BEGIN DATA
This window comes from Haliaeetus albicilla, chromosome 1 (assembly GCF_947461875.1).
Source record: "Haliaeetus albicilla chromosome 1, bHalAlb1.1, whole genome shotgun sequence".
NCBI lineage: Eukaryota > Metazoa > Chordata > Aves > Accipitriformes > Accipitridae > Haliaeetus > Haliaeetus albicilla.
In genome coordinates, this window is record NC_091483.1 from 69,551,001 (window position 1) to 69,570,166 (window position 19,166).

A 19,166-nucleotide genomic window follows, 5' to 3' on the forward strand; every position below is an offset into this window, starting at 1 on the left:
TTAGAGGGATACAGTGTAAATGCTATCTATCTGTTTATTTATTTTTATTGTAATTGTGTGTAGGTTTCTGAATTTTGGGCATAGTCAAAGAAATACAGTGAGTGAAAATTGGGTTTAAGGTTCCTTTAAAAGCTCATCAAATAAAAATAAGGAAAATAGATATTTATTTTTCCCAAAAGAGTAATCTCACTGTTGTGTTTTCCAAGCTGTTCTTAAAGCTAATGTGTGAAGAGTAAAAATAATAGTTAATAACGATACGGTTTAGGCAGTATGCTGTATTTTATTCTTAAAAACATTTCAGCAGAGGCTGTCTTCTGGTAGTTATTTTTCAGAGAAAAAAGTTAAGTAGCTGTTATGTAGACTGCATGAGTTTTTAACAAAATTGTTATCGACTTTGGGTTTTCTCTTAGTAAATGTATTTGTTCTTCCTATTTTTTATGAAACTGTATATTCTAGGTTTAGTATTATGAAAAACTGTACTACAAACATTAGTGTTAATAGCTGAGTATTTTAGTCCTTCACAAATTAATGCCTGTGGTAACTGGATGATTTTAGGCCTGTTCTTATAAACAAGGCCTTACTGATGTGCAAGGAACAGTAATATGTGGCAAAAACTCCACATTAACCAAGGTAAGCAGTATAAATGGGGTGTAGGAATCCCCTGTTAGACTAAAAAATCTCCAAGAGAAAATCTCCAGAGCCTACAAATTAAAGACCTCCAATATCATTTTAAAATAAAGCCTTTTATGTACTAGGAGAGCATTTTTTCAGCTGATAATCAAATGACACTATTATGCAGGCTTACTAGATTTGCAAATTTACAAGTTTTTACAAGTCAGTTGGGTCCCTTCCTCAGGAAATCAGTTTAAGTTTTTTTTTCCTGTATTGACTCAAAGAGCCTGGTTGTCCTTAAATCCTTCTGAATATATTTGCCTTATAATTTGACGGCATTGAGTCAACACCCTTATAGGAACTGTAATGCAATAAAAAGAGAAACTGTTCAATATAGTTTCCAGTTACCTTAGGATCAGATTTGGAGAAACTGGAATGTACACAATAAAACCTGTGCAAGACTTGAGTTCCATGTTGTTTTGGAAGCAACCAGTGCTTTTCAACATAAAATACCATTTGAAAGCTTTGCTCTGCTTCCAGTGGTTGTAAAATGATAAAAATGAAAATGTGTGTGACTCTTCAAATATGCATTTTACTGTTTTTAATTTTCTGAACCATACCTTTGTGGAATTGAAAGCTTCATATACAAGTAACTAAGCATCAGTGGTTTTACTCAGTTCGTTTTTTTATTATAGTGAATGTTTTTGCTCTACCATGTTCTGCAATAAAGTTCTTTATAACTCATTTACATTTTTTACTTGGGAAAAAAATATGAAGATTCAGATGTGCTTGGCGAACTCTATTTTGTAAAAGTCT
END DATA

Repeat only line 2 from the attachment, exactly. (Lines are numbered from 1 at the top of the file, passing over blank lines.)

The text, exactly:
Source record: "Haliaeetus albicilla chromosome 1, bHalAlb1.1, whole genome shotgun sequence".